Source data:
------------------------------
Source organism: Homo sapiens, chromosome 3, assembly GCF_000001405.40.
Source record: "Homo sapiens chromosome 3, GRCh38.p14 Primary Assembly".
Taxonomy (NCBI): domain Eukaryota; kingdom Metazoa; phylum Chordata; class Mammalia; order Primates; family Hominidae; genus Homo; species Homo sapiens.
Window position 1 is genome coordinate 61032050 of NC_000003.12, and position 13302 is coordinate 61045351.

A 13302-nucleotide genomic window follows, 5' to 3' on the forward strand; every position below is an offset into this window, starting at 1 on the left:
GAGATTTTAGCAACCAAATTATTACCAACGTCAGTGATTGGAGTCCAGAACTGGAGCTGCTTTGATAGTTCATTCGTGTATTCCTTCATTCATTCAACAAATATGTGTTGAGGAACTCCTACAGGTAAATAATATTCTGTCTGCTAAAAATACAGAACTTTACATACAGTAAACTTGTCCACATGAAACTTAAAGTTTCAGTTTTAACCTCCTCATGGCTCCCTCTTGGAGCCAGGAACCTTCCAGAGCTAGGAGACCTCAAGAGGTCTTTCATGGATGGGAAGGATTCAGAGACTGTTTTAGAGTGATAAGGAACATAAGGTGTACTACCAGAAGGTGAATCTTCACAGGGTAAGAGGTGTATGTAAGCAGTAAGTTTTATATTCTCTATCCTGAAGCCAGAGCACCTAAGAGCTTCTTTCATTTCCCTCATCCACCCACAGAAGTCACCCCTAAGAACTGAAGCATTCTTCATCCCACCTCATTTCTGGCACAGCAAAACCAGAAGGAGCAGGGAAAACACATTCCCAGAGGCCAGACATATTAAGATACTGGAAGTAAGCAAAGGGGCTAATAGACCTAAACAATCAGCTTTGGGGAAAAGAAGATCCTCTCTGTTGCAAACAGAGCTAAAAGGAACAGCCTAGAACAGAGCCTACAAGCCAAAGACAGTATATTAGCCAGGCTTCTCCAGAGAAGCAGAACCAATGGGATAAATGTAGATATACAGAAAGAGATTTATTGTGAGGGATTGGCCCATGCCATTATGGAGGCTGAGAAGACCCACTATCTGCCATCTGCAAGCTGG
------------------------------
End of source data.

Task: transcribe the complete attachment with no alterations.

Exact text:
Source organism: Homo sapiens, chromosome 3, assembly GCF_000001405.40.
Source record: "Homo sapiens chromosome 3, GRCh38.p14 Primary Assembly".
Taxonomy (NCBI): domain Eukaryota; kingdom Metazoa; phylum Chordata; class Mammalia; order Primates; family Hominidae; genus Homo; species Homo sapiens.
Window position 1 is genome coordinate 61032050 of NC_000003.12, and position 13302 is coordinate 61045351.

A 13302-nucleotide genomic window follows, 5' to 3' on the forward strand; every position below is an offset into this window, starting at 1 on the left:
GAGATTTTAGCAACCAAATTATTACCAACGTCAGTGATTGGAGTCCAGAACTGGAGCTGCTTTGATAGTTCATTCGTGTATTCCTTCATTCATTCAACAAATATGTGTTGAGGAACTCCTACAGGTAAATAATATTCTGTCTGCTAAAAATACAGAACTTTACATACAGTAAACTTGTCCACATGAAACTTAAAGTTTCAGTTTTAACCTCCTCATGGCTCCCTCTTGGAGCCAGGAACCTTCCAGAGCTAGGAGACCTCAAGAGGTCTTTCATGGATGGGAAGGATTCAGAGACTGTTTTAGAGTGATAAGGAACATAAGGTGTACTACCAGAAGGTGAATCTTCACAGGGTAAGAGGTGTATGTAAGCAGTAAGTTTTATATTCTCTATCCTGAAGCCAGAGCACCTAAGAGCTTCTTTCATTTCCCTCATCCACCCACAGAAGTCACCCCTAAGAACTGAAGCATTCTTCATCCCACCTCATTTCTGGCACAGCAAAACCAGAAGGAGCAGGGAAAACACATTCCCAGAGGCCAGACATATTAAGATACTGGAAGTAAGCAAAGGGGCTAATAGACCTAAACAATCAGCTTTGGGGAAAAGAAGATCCTCTCTGTTGCAAACAGAGCTAAAAGGAACAGCCTAGAACAGAGCCTACAAGCCAAAGACAGTATATTAGCCAGGCTTCTCCAGAGAAGCAGAACCAATGGGATAAATGTAGATATACAGAAAGAGATTTATTGTGAGGGATTGGCCCATGCCATTATGGAGGCTGAGAAGACCCACTATCTGCCATCTGCAAGCTGG